How safe are government securities? The central government assures returns on its bonds and saving schemes because of its unique powers that provide it with three options to return the money it borrows. It can unilaterally increase the taxes, borrow internationally, or print money. We can, therefore, assume that the government will pay its liabilities. We know from the experiences in Europe that a government which borrows recklessly can also find itself in trouble, causing serious economic consequences for its lenders and citizens. Hence, the ability to assure returns comes either from the strength of the balance sheet in the case of a bank or company, and from special powers vested with a government. It is critical to learn how to look for risks in an investment, rather than seek assurances that are easy to give but tough to deliver.

Saturday, September 3, 2011

MF Grievance

A  proper redressal system is in place to address the complaints of an MF investor.

Investing in a mutual fund (MF) today is easier than ever before. Now, you could invest not just through the distributor, but also online and without an intermediary. Servicing the MF investor, on the other hand, has always been an issue, though it's being tackled through a series of steps of late. The tardy and unfriendly attitude that characterized the MF industry in its infancy stage has given way to an efficient and personal face. Still, complaints do crop up, such as a missed dividend cheque, issues with a fund's NAV pricing, non-receipt of fact-sheet and annual reports, and so on. If caught on the wrong foot, you can follow the following redressal trail.

The Fund House
Most snags get resolved at the fund house ---- the first step of the redressal ladder --- itself. In case of any clarification or complaint regarding your investment, approach your fund house or its registrar and transfer agent (R&T). Their contact details are there in the account statements or the fact-sheets that funds send to investors. You could also get them from the website of the respective fund house and its transfer agent. The  fund house or registrar will look into the complaint and, more often than not, resolve it then and there.

The Regulator
If, for some reason, the investor is not satisfied with the fund house's response and wants further intervention, the next contact should be the regulator -- Securities and Exchange Board of India (Sebi). A written complaint has to be filled with any of the four zonal offices, detailing the circumstances of the case, along with photocopies of the relevant documents. Complaints can also be filled online on Sebi's website On receiving the complaint, Sebi will give a reference number, which will need to be quoted in all future communications with it. Sebi will follow up the case with the fund house. If the fund house does not resolve the complaint with three months of filing it with Sebi, you will have to sound out (Send reminder) the regulator again.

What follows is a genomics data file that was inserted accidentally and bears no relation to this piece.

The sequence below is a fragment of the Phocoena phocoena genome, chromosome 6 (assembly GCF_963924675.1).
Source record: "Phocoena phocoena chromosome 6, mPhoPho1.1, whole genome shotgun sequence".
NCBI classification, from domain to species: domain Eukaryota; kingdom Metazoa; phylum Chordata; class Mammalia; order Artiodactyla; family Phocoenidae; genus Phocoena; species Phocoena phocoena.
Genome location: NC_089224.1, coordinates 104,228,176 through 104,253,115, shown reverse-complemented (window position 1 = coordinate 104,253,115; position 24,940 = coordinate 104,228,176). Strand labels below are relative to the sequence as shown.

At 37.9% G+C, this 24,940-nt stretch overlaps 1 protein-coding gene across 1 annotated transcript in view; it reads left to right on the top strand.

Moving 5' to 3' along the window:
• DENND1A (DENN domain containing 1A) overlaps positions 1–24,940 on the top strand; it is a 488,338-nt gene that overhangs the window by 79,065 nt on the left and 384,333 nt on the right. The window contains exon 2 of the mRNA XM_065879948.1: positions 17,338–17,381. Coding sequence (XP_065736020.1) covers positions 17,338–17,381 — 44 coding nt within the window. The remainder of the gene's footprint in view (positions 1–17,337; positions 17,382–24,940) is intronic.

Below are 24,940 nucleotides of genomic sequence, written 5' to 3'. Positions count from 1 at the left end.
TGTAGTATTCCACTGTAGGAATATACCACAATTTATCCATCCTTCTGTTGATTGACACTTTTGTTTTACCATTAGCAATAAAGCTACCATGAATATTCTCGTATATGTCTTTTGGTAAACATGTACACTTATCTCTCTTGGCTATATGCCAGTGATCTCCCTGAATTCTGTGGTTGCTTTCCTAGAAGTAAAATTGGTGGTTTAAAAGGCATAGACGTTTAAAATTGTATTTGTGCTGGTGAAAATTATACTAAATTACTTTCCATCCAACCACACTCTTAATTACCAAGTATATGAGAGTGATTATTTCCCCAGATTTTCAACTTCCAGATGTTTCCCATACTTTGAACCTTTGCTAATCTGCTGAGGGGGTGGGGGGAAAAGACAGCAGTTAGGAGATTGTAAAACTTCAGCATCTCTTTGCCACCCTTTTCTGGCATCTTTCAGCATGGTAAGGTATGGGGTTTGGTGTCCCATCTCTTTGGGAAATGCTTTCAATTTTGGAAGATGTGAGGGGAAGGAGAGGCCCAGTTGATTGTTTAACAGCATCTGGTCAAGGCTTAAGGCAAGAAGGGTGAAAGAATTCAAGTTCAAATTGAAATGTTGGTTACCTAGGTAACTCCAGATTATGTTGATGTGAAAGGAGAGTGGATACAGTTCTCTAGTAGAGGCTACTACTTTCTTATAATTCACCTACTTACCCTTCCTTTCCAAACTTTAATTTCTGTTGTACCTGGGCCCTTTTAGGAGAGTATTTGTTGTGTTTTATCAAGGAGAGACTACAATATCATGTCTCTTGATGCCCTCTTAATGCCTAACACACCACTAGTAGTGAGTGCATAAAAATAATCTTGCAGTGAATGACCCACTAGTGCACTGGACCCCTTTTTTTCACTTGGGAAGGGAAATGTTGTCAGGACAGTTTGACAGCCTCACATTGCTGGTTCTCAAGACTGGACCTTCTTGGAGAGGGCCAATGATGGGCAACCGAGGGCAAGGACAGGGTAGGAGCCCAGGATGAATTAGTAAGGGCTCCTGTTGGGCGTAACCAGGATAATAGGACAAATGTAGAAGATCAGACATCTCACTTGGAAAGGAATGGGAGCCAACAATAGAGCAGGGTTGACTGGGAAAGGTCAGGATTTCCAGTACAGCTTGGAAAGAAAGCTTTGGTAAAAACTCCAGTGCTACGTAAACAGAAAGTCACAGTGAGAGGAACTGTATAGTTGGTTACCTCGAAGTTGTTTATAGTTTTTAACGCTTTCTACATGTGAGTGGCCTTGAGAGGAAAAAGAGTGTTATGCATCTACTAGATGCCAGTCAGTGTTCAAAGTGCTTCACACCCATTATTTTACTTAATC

Investor's Association
If Sebi also fails to resolve a complaint, you will have to approach an investors' association. These are independent entities that help investors in grievance cases. You will have to write to one of the associations, attaching photocopies of relevant documents. Some of these entities provide the services for free, while others charge a nominal fee in the range of 200 - 500 INR. These associations take up individual cases too. To start with, the investors' association will do what Sebi does -- hear the investor's side of the story and follow it up with the fund house concerned. If it does not get a satisfactory  answer from the fund house, and it feels there is a case, it might advise the investor to take legal action. It could even help with the case.

Ministry of Corporate Affairs
'Investor Helpline' is a free, dedicated online portal to handle investor grievances administered by different authorities, i.e., the Ministry of Corporate Affairs, Sebi and the Reserve Bank of India, in a focused and sustained manner. It is sponsored by the Investor Education and Protection Fund under the Ministry of Corporate Affairs. Right from filing of the grievances to tracking their status and interaction with the administrator, all the steps have been made online to make it user-friendly.

The Courts
On rare occasions that your problem remains unresolved, the legal system is your last recourse.